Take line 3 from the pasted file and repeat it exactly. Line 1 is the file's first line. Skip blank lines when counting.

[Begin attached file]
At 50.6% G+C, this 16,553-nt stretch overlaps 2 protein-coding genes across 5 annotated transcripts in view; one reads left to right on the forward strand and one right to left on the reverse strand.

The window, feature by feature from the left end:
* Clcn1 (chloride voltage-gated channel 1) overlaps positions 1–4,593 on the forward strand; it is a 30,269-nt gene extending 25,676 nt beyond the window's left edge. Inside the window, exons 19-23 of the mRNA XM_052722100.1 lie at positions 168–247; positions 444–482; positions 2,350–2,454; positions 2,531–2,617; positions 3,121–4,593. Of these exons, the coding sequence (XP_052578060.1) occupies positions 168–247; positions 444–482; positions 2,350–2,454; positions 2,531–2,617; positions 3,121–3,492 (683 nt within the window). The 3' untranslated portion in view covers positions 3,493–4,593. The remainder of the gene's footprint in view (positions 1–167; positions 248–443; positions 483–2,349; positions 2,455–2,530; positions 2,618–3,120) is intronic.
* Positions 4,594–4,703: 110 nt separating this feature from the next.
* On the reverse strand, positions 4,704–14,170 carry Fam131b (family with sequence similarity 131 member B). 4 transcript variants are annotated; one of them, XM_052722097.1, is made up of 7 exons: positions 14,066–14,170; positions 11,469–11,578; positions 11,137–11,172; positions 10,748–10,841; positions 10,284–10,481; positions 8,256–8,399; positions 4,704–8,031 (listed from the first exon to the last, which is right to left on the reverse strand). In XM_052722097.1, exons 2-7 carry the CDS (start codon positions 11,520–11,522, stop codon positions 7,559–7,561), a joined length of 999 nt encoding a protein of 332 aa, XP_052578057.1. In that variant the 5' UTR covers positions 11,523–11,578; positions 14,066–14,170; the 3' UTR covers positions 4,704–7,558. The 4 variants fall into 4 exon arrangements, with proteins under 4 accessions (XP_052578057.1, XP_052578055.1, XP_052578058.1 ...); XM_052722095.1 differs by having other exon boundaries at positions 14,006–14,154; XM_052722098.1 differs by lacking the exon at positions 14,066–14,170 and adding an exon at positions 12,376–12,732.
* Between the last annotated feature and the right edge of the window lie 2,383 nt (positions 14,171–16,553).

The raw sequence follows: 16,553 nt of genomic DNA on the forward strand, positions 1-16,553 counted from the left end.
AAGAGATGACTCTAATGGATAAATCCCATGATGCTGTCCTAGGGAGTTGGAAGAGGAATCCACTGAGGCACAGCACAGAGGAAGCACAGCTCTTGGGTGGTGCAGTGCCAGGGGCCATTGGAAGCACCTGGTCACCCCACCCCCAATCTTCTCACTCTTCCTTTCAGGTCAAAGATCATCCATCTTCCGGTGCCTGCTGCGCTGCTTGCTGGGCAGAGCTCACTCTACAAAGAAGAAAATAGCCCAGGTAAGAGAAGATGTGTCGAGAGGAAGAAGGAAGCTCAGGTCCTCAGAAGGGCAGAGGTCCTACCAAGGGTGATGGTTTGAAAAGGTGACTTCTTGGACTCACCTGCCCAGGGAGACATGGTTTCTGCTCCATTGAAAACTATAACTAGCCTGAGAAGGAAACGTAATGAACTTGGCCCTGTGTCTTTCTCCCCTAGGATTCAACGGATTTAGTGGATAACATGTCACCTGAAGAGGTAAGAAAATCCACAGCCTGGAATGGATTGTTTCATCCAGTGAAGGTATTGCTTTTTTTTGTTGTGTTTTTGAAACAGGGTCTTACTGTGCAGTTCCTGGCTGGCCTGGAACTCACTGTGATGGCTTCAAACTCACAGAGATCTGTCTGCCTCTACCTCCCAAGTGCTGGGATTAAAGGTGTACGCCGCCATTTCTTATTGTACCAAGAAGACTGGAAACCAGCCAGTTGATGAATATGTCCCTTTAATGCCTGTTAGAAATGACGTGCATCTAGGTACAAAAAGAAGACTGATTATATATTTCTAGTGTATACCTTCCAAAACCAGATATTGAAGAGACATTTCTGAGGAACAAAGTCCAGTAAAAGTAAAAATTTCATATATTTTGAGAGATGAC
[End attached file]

* Clcn1 (chloride voltage-gated channel 1) overlaps positions 1–4,593 on the forward strand; it is a 30,269-nt gene extending 25,676 nt beyond the window's left edge. Inside the window, exons 19-23 of the mRNA XM_052722100.1 lie at positions 168–247; positions 444–482; positions 2,350–2,454; positions 2,531–2,617; positions 3,121–4,593. Of these exons, the coding sequence (XP_052578060.1) occupies positions 168–247; positions 444–482; positions 2,350–2,454; positions 2,531–2,617; positions 3,121–3,492 (683 nt within the window). The 3' untranslated portion in view covers positions 3,493–4,593. The remainder of the gene's footprint in view (positions 1–167; positions 248–443; positions 483–2,349; positions 2,455–2,530; positions 2,618–3,120) is intronic.